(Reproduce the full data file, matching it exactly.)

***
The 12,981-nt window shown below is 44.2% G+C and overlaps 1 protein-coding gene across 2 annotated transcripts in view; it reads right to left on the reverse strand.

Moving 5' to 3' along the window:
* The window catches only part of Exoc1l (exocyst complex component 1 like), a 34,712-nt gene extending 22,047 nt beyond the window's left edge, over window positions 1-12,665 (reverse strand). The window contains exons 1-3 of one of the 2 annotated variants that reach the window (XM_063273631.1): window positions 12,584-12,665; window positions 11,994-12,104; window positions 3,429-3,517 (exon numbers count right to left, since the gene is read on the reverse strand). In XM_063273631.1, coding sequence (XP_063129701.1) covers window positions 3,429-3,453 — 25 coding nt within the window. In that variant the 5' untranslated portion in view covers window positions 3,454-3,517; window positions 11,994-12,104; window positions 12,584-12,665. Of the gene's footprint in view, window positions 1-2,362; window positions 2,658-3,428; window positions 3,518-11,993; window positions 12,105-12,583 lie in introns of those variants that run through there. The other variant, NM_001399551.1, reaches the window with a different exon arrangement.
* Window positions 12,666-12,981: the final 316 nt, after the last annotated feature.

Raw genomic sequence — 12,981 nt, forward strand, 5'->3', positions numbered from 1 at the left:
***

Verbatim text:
The 12,981-nt window shown below is 44.2% G+C and overlaps 1 protein-coding gene across 2 annotated transcripts in view; it reads right to left on the reverse strand.

Moving 5' to 3' along the window:
* The window catches only part of Exoc1l (exocyst complex component 1 like), a 34,712-nt gene extending 22,047 nt beyond the window's left edge, over window positions 1-12,665 (reverse strand). The window contains exons 1-3 of one of the 2 annotated variants that reach the window (XM_063273631.1): window positions 12,584-12,665; window positions 11,994-12,104; window positions 3,429-3,517 (exon numbers count right to left, since the gene is read on the reverse strand). In XM_063273631.1, coding sequence (XP_063129701.1) covers window positions 3,429-3,453 — 25 coding nt within the window. In that variant the 5' untranslated portion in view covers window positions 3,454-3,517; window positions 11,994-12,104; window positions 12,584-12,665. Of the gene's footprint in view, window positions 1-2,362; window positions 2,658-3,428; window positions 3,518-11,993; window positions 12,105-12,583 lie in introns of those variants that run through there. The other variant, NM_001399551.1, reaches the window with a different exon arrangement.
* Window positions 12,666-12,981: the final 316 nt, after the last annotated feature.

Raw genomic sequence — 12,981 nt, forward strand, 5'->3', positions numbered from 1 at the left: